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Abnormal DNA Methylation in Pluripotent Stem Cells from a Patient with Prader-Willi Syndrome Results in Neuronal Differentiation Defects

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Document pages: 15 pages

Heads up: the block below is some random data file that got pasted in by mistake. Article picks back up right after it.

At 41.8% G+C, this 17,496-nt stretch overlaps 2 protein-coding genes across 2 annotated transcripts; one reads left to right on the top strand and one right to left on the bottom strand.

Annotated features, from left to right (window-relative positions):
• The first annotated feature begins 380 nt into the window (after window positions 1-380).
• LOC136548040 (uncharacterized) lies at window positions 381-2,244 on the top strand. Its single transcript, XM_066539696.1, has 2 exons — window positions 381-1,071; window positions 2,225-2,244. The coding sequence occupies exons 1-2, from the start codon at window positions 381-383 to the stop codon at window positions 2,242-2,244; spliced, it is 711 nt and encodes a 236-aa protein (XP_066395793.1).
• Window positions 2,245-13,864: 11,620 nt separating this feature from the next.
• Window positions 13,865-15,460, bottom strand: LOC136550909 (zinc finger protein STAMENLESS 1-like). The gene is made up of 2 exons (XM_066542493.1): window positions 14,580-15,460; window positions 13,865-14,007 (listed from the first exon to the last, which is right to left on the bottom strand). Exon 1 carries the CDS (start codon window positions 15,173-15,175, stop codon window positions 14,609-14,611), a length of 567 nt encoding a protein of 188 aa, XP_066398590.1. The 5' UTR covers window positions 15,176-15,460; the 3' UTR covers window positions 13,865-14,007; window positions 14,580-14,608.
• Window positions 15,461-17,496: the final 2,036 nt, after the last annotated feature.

Abstract: DNA methylation is a common method of gene expression regulation, and this form of regulation occurs in the neurodevelopmental disorder Prader Willi syndrome (PWS). Gene expression regulation via methylation is important for humans, although the role of methylation in neuronal differentiation is unknown. We characterized the cellular differentiation potential of iPS cells derived from a patient with PWS with abnormal methylation (M-iPWS cells). A CGH array revealed that, unlike iPWS cells, the abnormally methylated M-iPWS cells had no deletion in the15q11.2-q13 chromosome region. In addition, methylation-specific PCR showed that M-iPWS cells had strong methylation of the SNRPN CpG island. To assess the effect of abnormal methylation on cell differentiation, the M-iPWS cells and iPWS cells were induced to differentiate into embryoid bodies, which contain endoderm, mesoderm, and ectoderm. The results suggest that iPS cells from patients with PWS are defective at differentiation into ectoderm. When directionally differentiated into neuronal cells, the expression of neural stem cells (NSCs) markers in M-iPWS cells was relatively low compared to those from control cells. Nestin and Musashi-1 immunoreactivity was also low in NSCs from M-iPWS cells. MAP2 and βIII-tubulin immunoreactivity was also sparse, and marker expression was low in neuronal cells differentiated from M-iPWS cells. We conclude that abnormal methylation in the PWS region is involved in neuronal differentiation.

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